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So I've been tasked with essentially reading in a file (notepad file) that has a bunch of train stops and the time it takes to get from one stop to another. For example it would look like:

Stop A     15
Stop B     12
Stop C     9

Now I need to go back and access these stops and their times. I was thinking of reading in the file and storing it as a dictionary. My question is, would a dictionary be the best for this? Or is there some other python tool that would prove more useful? Any thoughts would be appreciated!

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2  
Did you try it? Did it work? This seems like an odd question. You have a way of doing it in mind. Try it, then post it on code review if you think there might be improvements to be made, or here if something goes wrong. –  Lattyware Mar 20 '13 at 20:49
4  
A dictionary should be sufficient for this kind of task, yes –  ChrisForrence Mar 20 '13 at 20:50
    
How do you wish to use the data? If the order of the stops is meaningful a plain dictionary will not work. –  Steven Rumbalski Mar 20 '13 at 21:07

6 Answers 6

up vote 11 down vote accepted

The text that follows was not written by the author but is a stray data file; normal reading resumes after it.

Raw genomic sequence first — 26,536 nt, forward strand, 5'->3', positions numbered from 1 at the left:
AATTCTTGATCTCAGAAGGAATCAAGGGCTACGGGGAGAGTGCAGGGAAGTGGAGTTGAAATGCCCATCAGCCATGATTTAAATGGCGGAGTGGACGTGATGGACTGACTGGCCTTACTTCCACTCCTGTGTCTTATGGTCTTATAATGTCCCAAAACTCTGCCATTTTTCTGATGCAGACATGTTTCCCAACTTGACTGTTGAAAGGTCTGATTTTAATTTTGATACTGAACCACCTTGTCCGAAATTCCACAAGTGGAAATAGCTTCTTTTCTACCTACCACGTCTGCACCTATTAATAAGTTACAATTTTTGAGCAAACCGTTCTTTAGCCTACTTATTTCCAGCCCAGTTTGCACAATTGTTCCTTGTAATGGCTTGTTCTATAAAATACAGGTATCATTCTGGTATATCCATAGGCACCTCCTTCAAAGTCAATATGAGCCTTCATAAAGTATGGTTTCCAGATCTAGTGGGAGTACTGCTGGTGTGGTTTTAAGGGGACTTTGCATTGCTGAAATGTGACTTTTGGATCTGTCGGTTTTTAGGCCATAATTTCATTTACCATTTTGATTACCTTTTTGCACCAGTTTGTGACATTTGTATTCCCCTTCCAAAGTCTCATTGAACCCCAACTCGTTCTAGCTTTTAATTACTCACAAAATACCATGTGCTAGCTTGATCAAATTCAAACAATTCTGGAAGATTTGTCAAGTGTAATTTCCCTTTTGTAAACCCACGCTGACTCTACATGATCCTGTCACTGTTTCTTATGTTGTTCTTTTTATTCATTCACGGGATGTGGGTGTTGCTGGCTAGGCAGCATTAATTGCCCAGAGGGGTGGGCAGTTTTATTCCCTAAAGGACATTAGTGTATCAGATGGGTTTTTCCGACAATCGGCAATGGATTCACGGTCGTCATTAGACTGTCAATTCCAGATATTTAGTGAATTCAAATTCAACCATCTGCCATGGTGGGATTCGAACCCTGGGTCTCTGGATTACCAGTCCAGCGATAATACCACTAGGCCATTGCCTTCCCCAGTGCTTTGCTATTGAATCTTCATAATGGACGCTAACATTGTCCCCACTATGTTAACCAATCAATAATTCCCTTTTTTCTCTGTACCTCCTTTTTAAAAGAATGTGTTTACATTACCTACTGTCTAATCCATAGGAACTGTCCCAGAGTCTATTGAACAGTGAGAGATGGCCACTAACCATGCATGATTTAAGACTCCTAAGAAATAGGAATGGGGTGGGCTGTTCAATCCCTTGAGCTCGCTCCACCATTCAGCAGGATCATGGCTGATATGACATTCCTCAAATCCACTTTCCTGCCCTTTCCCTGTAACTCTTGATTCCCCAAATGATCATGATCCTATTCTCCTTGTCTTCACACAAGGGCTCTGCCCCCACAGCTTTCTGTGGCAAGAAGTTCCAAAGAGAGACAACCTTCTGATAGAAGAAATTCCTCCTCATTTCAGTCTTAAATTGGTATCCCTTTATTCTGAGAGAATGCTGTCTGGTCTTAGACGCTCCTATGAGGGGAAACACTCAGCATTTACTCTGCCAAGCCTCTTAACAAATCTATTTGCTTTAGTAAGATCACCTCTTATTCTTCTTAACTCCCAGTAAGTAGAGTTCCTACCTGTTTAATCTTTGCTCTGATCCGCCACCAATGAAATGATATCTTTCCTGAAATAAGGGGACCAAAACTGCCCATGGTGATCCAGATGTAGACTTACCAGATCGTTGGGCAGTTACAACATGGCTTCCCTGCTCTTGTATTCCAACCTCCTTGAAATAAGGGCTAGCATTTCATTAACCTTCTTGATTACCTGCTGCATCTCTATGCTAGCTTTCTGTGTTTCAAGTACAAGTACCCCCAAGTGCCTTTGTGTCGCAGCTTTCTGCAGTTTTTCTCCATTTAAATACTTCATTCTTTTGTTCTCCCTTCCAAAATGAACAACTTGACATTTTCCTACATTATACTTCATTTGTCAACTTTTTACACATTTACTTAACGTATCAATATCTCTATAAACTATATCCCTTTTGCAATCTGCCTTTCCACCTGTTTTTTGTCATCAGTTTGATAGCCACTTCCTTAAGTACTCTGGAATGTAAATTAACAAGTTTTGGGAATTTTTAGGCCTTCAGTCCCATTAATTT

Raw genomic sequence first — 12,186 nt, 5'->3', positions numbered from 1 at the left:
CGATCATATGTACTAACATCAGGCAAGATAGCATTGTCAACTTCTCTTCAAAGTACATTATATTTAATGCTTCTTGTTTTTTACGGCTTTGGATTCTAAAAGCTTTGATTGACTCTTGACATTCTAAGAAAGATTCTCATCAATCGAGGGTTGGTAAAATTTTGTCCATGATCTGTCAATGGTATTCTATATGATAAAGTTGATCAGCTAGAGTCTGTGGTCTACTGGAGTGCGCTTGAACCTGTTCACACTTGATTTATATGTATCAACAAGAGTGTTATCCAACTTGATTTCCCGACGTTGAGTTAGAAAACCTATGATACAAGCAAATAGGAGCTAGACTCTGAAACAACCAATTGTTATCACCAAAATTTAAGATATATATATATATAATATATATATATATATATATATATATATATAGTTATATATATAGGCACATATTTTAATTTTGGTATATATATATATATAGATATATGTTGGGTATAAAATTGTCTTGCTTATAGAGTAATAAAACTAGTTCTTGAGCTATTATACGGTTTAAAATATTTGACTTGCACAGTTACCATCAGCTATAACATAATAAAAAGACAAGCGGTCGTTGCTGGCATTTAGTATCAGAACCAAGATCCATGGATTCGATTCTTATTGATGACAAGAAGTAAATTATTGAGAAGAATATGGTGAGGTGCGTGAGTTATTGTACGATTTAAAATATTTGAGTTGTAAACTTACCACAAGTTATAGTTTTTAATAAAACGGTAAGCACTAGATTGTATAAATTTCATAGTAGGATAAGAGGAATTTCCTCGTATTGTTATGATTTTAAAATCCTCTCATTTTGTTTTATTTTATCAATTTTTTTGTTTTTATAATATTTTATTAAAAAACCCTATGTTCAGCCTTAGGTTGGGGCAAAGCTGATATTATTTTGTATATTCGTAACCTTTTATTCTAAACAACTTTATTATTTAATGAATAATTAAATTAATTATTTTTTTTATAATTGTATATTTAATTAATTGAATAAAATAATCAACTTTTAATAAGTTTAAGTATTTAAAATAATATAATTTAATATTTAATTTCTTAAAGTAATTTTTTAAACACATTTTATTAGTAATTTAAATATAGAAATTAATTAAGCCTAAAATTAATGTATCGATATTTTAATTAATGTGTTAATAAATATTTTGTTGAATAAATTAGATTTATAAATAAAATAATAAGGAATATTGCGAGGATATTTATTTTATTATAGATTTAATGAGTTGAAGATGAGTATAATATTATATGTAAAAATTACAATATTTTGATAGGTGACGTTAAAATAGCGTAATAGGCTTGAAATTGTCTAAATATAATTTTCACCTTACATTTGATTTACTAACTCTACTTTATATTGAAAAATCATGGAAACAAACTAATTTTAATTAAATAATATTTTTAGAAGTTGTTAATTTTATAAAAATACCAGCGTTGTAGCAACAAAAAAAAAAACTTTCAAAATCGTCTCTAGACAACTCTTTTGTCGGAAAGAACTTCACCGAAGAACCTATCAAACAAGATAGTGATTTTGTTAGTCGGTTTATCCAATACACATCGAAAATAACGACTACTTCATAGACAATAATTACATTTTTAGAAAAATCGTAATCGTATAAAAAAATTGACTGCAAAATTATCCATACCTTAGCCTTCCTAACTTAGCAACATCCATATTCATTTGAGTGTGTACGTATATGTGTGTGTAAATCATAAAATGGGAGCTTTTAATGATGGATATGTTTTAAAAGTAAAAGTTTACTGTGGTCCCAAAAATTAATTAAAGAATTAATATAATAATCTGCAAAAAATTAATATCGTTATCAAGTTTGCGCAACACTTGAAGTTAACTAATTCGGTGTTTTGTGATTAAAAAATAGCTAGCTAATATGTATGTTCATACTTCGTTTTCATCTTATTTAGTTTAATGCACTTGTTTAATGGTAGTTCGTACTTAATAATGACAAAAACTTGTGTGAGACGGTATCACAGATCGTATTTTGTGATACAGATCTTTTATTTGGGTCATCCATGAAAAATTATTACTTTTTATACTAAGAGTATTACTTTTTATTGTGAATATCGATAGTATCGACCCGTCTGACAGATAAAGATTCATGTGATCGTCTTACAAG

I will go against the grain -- and say that a straight flat dict is not the best for this.

Let's say you have 100 stops and multiple routes that are non-alphabetical and non-numeric. Think the Paris subway:

Paris Subway

Now try and use a straight Python dict to calculate the time between FDR and La Fourche? That involves two or more different routes and multiple options.

A tree or some form of graph is a better structure. A dict is fabulous for a 1 to 1 mapping; tree are better for a rich description of nodes that relate to each other. You would then use something like Dijkstra's Algorithm to navigate it.

Since a nested dict of dicts or dict of lists IS a graph, it is easy to come up with a recursive example:

def find_all_paths(graph, start, end, path=[]):
        path = path + [start]
        if start == end:
            return [path]
        if start not in graph:
            return []
        paths = []
        for node in graph[start]:
            if node not in path:
                newpaths = find_all_paths(graph, node, end, path)
                for newpath in newpaths:
                    paths.append(newpath)
        return paths       

def min_path(graph, start, end):
    paths=find_all_paths(graph,start,end)
    mt=10**99
    mpath=[]
    print '\tAll paths:',paths
    for path in paths:
        t=sum(graph[i][j] for i,j in zip(path,path[1::]))
        print '\t\tevaluating:',path, t
        if t<mt: 
            mt=t
            mpath=path

    e1=' '.join('{}->{}:{}'.format(i,j,graph[i][j]) for i,j in zip(mpath,mpath[1::]))
    e2=str(sum(graph[i][j] for i,j in zip(mpath,mpath[1::])))
    print 'Best path: '+e1+'   Total: '+e2+'\n'  

if __name__ == "__main__":
    graph = {'A': {'B':5, 'C':4},
             'B': {'C':3, 'D':10},
             'C': {'D':12},
             'D': {'C':5, 'E':9},
             'E': {'F':8},
             'F': {'C':7}}
    min_path(graph,'A','E')